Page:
The California Native International Adventures

Since 1983

From The California Native Newsletter:

The Best Violin Maker in Copper Canyon

His name is Patrocinio. He has a pretty wife, three kids, three burros, 30 to 40 goats and a few sheep. He has the reputation of being the best violin maker in Mexico's Copper Canyon. violin maker

Patrocinio is a Tarahumara Indian. He is also a successful man. He owns two houses—a winter house located in the bottom of the canyon, only a two-and-a-half hour hike from the town of Batopilas, and a summer house at the top of the canyon, a six-hour hike from the village of Samachique.

Both of his houses are typically Tarahumara. They are made up of a combination of loosely fashioned together materials, mostly hand-hewn timbers, adobe, and piled up stones, with a wood shake roof. They have one room for eating and sleeping and one storage room. Outside the house are a corn crib and a work shed where Patrocinio crafts his violins. Furnishings are simple; the family sleeps on straw mats and cooking is done over an open fire.

Like most Tarahumara, Patrocinio is a subsistence farmer. He feeds his family by growing corn, beans and squash. During the slow season he has time to devote to his true love—making his violins. He sells the violins to other Tarahumara, who highly prize them, and to the Mission Store in Creel, where they are resold to the tourists. The sales provide him with cash to purchase the store-bought items that the family needs, such as coffee, lard, salt, sugar, matches and cotton cloth.

Patrocinio's wife, Aurelia, is a homemaker. She cooks the meals, washes the clothes, cleans the house and tends the children. She also makes and sells baskets to supplement the family income.

His three daughters, Marca, Felicia, and Paola, ages 5, 4, and 2, also have their jobs. Six times a day they hike the 500 yards to the gorge with buckets on their heads to fetch water from the stream; often the 2-year old is carried in a shawl on her older sisters back.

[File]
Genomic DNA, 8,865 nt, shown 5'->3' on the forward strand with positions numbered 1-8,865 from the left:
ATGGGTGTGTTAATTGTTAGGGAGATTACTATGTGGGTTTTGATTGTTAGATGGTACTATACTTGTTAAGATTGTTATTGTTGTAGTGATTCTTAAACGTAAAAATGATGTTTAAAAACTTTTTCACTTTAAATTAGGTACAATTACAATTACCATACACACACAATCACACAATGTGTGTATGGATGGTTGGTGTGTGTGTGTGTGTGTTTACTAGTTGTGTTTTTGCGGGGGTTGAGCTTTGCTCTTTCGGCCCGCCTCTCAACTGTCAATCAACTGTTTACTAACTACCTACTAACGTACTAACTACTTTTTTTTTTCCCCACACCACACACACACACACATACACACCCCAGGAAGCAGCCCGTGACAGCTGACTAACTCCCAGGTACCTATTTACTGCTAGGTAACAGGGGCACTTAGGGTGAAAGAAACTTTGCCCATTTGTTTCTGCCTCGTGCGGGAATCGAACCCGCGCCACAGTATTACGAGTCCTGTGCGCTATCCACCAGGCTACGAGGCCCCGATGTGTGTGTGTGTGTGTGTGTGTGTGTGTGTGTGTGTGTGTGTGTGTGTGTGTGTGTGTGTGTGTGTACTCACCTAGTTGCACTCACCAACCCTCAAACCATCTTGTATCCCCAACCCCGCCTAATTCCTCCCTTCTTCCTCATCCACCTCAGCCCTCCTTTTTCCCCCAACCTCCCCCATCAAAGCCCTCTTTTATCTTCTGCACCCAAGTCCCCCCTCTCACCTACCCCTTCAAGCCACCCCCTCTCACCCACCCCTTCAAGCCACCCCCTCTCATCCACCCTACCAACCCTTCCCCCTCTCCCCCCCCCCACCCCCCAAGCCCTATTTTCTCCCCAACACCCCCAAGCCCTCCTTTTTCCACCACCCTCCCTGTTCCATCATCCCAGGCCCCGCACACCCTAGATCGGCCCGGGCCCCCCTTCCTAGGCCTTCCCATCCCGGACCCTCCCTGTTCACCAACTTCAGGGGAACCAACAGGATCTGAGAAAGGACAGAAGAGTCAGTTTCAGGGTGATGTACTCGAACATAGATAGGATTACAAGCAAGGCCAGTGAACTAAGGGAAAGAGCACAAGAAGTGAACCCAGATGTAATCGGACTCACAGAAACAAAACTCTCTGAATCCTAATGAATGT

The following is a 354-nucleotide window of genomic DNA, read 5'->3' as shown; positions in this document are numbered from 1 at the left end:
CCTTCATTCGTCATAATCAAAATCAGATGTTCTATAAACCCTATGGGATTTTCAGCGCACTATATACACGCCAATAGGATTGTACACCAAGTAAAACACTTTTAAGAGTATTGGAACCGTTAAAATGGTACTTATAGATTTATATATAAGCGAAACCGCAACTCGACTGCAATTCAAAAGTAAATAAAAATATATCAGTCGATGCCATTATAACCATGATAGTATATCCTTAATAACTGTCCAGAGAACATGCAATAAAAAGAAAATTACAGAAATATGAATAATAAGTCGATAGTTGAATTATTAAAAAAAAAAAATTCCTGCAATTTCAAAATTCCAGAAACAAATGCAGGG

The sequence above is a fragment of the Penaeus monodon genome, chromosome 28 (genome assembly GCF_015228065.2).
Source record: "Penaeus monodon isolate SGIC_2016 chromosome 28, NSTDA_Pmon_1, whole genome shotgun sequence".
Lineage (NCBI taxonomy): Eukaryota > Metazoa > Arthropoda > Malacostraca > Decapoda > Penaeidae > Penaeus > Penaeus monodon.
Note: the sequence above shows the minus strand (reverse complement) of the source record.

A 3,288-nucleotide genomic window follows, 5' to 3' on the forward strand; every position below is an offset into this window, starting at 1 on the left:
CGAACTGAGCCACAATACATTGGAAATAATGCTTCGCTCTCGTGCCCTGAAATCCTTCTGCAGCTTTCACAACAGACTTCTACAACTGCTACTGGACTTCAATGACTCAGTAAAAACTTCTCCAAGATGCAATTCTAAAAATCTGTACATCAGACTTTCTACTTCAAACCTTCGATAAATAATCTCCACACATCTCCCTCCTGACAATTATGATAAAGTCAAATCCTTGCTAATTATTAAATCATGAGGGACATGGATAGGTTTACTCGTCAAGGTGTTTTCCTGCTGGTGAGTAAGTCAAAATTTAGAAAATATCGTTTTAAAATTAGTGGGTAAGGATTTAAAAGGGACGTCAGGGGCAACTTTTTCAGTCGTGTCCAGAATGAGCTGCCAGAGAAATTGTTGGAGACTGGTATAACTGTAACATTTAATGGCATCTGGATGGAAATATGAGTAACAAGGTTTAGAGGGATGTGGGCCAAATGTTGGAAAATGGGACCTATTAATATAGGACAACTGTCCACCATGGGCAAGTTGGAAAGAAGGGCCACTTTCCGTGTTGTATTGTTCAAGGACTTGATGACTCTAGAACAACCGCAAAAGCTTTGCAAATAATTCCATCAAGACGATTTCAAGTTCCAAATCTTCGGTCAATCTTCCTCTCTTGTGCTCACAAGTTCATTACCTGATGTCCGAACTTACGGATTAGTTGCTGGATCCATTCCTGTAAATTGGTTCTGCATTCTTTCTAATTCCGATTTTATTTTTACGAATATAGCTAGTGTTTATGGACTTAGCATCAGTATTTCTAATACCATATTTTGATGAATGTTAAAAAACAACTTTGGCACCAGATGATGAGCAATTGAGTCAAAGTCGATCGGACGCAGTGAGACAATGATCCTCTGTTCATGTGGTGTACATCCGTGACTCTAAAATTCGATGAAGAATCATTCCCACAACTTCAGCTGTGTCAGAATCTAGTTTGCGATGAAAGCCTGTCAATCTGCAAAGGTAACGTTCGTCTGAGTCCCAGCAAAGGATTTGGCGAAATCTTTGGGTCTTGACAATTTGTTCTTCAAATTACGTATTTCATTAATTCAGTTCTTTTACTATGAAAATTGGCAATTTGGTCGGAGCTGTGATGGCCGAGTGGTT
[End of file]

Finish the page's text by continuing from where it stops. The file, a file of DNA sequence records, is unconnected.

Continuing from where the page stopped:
The girls are also responsible for keeping the goats out of the cornfields. They are experts at throwing rocks which land alongside any goat who gets too close.

The goats are very important to the feeding of the family—but not as a source of meat. At night they are kept in a small portable log corral. The corral is set up over a dormant field and every few days is taken apart and moved along the rows. In this way the fields are fertilized and are ready to be planted for next years crop.

Around 1300 miles northwest of Patrocinio's home is the home of California Native guide Doug Stewart. Doug is a friend of Patrocinio's.

The two men met during the Kórima food program which Doug and his partner, California Native guide Lynn Reinecke, instituted in the winter of 1983 to help the Indians survive the previous years crop failure (California Native Newsletter, Summer 1993). Since both Doug and Patrocinio are craftsmen—Doug specializing in woodworking and ceramics—they became good friends. Doug now visits Patrocinio and his family several times a year.

When Doug first met Patrocinio, Patrocinio's violin making tools consisted of three cheap Mexican pocket knives, a hacksaw blade with a rag wrapped around it, an awl made from an old nail, an old spike filed into a chisel, broken glass used for scraping, a bent knife made from a car spring, and rope and pieces of wood for clamps. With these makeshift tools Patrocinio produced six violins a year.

After his first visit, Doug consulted with American violin makers and studied the techniques and tools needed to produce hand crafted violins. On his subsequent visits Doug brought Patrocinio gifts of quality violin making tools: high carbon steel knives, chisels, gouges, saws, awls, twist drills and planes; violin clamps, a diamond sharpening stone, sand paper and varathane varnish.

With the new tools, the quality of Patrocinio's violins as well as the quantity he can produce have greatly improved. He now makes twice as many violins in a year and the extra revenue benefits his family.

Patrocinio has given Doug some of his finest violins—a gift, which to Doug, cannot be valued in terms of money—a gift of friendship and mutual appreciation between two people of widely different cultures.

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